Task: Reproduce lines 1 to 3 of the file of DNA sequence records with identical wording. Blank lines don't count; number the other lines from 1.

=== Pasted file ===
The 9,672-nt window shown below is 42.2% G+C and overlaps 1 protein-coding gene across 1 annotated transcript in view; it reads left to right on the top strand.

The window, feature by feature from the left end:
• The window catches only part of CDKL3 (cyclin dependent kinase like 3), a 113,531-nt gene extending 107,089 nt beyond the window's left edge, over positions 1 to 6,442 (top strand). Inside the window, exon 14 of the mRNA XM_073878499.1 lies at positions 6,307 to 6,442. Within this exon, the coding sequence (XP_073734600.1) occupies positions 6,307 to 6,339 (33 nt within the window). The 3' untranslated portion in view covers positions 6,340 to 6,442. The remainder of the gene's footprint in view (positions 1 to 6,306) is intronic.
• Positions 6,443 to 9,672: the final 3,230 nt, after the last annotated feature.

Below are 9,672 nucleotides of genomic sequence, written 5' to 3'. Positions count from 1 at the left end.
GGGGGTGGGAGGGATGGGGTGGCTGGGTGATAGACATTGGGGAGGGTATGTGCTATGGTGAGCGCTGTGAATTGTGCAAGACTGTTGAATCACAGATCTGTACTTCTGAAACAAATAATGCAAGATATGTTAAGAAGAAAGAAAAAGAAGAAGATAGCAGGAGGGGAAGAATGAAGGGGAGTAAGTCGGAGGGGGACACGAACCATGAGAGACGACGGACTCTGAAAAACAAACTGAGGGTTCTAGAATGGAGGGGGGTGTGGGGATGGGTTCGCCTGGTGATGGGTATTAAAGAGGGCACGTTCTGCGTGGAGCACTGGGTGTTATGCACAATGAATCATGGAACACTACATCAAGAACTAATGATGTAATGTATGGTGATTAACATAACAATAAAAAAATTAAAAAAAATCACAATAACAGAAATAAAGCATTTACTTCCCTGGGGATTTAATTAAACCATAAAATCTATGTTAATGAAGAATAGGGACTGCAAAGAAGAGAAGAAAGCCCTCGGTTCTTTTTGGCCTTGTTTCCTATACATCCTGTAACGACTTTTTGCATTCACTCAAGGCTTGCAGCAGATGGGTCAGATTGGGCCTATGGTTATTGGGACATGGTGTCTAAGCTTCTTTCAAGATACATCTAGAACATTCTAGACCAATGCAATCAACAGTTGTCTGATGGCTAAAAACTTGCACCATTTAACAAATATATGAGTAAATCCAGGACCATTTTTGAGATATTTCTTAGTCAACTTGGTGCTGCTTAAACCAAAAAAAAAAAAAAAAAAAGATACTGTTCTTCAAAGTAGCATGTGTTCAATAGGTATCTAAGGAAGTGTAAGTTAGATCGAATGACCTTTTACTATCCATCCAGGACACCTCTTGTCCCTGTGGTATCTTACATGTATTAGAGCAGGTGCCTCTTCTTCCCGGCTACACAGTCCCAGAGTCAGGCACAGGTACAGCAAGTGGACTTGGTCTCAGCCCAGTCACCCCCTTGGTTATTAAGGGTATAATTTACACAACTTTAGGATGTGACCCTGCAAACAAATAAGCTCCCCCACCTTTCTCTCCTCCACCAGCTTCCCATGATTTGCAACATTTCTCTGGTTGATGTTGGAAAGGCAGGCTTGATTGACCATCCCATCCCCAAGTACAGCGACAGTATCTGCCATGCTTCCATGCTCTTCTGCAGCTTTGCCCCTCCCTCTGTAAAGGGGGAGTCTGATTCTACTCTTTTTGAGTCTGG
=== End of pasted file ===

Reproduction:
The 9,672-nt window shown below is 42.2% G+C and overlaps 1 protein-coding gene across 1 annotated transcript in view; it reads left to right on the top strand.

The window, feature by feature from the left end:
• The window catches only part of CDKL3 (cyclin dependent kinase like 3), a 113,531-nt gene extending 107,089 nt beyond the window's left edge, over positions 1 to 6,442 (top strand). Inside the window, exon 14 of the mRNA XM_073878499.1 lies at positions 6,307 to 6,442. Within this exon, the coding sequence (XP_073734600.1) occupies positions 6,307 to 6,339 (33 nt within the window). The 3' untranslated portion in view covers positions 6,340 to 6,442. The remainder of the gene's footprint in view (positions 1 to 6,306) is intronic.